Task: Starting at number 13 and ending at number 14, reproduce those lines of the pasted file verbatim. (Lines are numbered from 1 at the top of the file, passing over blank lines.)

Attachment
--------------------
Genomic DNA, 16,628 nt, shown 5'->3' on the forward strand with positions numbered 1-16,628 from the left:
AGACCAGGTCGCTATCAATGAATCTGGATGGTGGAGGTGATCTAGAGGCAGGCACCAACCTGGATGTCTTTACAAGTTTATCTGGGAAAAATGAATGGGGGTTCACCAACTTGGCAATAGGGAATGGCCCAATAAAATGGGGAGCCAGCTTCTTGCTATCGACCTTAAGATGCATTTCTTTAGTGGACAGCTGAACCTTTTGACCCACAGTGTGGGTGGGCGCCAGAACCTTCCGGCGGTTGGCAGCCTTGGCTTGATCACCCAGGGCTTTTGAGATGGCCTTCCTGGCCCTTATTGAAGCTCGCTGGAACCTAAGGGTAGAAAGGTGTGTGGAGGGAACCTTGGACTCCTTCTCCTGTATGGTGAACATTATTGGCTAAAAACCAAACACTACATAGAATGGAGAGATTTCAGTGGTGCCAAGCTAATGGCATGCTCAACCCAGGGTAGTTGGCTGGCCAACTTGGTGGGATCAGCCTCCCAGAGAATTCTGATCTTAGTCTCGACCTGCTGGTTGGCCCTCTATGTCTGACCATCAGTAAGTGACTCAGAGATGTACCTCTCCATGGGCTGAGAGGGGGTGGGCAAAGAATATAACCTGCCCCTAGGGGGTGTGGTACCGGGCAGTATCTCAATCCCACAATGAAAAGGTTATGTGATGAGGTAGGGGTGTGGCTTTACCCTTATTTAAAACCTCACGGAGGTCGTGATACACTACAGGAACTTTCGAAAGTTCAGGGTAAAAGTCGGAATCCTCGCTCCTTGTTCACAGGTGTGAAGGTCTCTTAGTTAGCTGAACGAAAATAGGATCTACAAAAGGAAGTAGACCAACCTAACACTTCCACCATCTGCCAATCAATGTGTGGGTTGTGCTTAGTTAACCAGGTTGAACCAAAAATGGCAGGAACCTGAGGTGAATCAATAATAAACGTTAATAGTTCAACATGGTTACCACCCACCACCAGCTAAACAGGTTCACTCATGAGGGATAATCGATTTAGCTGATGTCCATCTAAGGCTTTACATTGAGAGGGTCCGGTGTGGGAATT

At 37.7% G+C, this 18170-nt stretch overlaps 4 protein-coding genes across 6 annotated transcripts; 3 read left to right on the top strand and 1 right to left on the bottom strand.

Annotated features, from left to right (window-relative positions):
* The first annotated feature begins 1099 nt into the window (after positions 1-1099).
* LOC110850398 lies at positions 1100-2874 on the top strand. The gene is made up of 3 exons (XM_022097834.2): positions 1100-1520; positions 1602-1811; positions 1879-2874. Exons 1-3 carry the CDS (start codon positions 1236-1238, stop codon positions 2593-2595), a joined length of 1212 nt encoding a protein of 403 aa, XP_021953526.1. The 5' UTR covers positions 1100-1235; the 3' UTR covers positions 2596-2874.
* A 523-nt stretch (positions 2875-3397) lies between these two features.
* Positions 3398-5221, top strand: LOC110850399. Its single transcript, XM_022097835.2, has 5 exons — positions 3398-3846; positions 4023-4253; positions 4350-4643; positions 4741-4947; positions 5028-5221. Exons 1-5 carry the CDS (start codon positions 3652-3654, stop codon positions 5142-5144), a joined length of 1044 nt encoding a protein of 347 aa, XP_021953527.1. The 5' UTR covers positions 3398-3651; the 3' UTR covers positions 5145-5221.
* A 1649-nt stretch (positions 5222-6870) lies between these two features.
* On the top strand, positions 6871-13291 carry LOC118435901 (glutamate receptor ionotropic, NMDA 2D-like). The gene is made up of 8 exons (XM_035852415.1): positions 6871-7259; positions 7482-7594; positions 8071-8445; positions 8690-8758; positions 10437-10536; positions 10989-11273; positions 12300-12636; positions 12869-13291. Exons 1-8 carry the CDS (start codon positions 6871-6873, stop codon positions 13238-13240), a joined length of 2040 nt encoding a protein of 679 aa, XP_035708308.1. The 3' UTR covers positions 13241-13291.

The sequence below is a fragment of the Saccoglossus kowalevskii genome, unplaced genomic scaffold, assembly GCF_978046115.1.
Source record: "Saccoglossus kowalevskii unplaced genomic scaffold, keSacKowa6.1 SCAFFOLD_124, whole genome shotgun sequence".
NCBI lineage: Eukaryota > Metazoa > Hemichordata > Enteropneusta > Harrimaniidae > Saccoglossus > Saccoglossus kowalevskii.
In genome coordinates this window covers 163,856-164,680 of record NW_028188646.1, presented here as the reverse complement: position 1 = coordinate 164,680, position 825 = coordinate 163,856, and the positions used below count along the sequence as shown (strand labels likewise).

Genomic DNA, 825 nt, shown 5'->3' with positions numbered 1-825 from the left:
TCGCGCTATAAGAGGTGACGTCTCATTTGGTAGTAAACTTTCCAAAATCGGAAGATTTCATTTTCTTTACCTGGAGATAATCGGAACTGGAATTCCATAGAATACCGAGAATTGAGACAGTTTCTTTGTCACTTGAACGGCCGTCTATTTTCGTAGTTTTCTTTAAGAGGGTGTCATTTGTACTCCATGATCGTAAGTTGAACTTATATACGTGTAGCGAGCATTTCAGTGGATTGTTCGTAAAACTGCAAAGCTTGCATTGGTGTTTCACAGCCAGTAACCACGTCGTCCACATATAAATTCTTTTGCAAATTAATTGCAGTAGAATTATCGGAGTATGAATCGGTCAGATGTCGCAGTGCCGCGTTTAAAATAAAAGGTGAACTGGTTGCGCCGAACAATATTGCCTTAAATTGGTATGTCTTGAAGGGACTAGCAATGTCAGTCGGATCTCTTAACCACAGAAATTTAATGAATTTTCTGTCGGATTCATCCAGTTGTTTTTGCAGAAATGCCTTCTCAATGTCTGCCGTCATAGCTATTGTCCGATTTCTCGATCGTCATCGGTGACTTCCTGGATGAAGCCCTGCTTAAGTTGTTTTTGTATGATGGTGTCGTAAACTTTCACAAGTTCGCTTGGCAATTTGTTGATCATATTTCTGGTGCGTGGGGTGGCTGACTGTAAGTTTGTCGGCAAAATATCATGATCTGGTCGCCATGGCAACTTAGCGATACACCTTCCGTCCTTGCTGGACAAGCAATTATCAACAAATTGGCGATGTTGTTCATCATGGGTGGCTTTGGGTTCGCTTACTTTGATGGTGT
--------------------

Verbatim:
NCBI lineage: Eukaryota > Metazoa > Hemichordata > Enteropneusta > Harrimaniidae > Saccoglossus > Saccoglossus kowalevskii.
In genome coordinates this window covers 163,856-164,680 of record NW_028188646.1, presented here as the reverse complement: position 1 = coordinate 164,680, position 825 = coordinate 163,856, and the positions used below count along the sequence as shown (strand labels likewise).